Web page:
A school district in Mobile, AL will end its policy of sex segregation:
The Mobile County School System has agreed to stop sex segregation in public schools after being notified by the American Civil Liberties Union that its sex segregated programs were illegal and discriminatory. Late last evening, the Board of School Commissioners of Mobile County approved a settlement agreement changing the policy.

"While schools might think that sex segregated classes will be a quick fix for failing schools, in reality they are inherently unequal and shortchange both boys and girls," said Emily Martin, Deputy Director of the ACLU Women's Rights Program. "We hope that now Mobile County will focus on efforts that we know can improve all students' education, like smaller classes and more teacher training and parental involvement."
Dr. George Tiller has been acquitted of charges that he broke the law when performing late-term abortions:
Jurors have acquitted one of the nation's few late-term abortion providers of violating Kansas law requiring an independent second opinion for the procedure.

Dr. George Tiller was found not guilty Friday of 19 misdemeanor charges stemming from some abortions he performed at his Wichita clinic in 2003.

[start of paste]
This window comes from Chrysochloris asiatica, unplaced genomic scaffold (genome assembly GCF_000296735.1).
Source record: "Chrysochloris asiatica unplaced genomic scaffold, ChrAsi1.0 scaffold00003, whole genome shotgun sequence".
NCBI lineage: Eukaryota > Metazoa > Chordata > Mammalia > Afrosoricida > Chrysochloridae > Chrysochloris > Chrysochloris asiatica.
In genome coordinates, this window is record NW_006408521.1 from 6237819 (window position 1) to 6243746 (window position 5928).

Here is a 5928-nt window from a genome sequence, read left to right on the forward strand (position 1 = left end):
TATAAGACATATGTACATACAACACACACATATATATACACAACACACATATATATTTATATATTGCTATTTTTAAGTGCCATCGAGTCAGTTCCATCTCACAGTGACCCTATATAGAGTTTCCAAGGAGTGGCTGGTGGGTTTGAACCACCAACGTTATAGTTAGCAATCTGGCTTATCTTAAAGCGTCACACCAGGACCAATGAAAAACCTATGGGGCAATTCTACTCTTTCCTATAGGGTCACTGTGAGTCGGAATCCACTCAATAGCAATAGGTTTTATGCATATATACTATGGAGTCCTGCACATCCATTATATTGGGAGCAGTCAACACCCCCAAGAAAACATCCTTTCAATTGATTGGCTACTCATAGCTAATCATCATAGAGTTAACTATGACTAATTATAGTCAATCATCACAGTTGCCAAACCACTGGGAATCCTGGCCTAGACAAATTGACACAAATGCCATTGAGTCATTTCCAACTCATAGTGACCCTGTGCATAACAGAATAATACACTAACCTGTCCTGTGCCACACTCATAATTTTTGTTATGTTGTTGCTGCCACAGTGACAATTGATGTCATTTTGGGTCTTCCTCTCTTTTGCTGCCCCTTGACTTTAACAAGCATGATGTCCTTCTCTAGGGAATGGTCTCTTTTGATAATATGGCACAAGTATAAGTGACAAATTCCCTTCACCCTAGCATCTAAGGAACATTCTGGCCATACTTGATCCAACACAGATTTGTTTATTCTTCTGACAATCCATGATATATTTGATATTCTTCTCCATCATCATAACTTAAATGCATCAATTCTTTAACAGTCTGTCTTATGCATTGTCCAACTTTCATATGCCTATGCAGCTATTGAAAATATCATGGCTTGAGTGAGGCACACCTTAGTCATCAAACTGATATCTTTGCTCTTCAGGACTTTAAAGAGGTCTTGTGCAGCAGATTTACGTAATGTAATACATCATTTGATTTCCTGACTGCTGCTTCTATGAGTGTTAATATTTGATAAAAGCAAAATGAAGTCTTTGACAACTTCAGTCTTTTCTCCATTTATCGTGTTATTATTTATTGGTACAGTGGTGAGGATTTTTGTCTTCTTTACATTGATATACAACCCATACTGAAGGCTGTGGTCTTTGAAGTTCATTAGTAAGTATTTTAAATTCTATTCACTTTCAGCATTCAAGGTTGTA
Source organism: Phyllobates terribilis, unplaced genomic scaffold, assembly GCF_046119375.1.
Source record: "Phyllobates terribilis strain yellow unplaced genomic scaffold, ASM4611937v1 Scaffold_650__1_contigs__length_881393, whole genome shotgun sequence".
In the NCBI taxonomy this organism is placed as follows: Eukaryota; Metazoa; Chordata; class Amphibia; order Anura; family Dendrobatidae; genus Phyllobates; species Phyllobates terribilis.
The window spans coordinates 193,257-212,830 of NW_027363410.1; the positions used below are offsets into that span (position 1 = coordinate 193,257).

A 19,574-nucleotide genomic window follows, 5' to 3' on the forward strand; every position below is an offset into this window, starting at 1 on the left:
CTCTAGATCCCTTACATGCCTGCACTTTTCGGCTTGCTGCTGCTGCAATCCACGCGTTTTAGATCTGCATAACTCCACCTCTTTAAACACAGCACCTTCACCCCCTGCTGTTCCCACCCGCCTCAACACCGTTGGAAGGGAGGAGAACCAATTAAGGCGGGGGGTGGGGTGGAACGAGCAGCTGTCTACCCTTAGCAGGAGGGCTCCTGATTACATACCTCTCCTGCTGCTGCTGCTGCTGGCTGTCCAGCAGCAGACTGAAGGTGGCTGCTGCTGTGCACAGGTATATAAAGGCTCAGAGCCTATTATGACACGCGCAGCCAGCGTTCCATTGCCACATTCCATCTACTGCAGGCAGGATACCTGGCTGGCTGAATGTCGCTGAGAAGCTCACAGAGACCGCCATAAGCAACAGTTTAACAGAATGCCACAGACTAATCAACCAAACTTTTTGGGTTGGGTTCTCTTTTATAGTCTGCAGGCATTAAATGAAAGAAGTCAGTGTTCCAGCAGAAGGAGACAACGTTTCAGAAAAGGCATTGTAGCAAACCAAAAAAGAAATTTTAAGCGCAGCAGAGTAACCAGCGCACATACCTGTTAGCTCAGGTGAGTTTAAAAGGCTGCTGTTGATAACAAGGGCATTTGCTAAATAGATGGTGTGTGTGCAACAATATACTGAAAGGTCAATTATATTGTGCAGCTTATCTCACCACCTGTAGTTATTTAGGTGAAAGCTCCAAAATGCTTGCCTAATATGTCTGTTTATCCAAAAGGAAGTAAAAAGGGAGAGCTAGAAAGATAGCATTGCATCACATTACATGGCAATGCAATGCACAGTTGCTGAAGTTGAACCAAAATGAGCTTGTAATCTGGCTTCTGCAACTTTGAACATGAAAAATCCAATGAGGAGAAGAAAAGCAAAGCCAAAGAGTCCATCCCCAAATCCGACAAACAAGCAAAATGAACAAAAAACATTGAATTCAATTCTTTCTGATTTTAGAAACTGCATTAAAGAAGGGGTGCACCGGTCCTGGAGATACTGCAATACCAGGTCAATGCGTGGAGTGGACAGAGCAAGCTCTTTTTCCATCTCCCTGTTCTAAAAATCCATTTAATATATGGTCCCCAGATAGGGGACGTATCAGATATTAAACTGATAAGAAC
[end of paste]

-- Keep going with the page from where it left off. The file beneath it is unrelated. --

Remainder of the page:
Voters in Gainesville, FL have rejected a bid to legalize discrimination:
“This is a great day for Gainesville. Voters rejected the right-wing’s attempts to make their lesbian, gay, bisexual and transgender friends, family and neighbors second-class citizens. While the opposition rooted its campaign in lies and scare tactics, fair-minded Gainesville voters knew that Charter Amendment 1 was really about discrimination,” says Rea Carey, executive director of the National Gay and Lesbian Task Force Action Fund. “We congratulate Equality is Gainesville’s Business for its hard work to defeat this ugly and hurtful measure, and to ensure that Gainesville remains a welcoming community for all — including lesbian, gay, bisexual and transgender people.”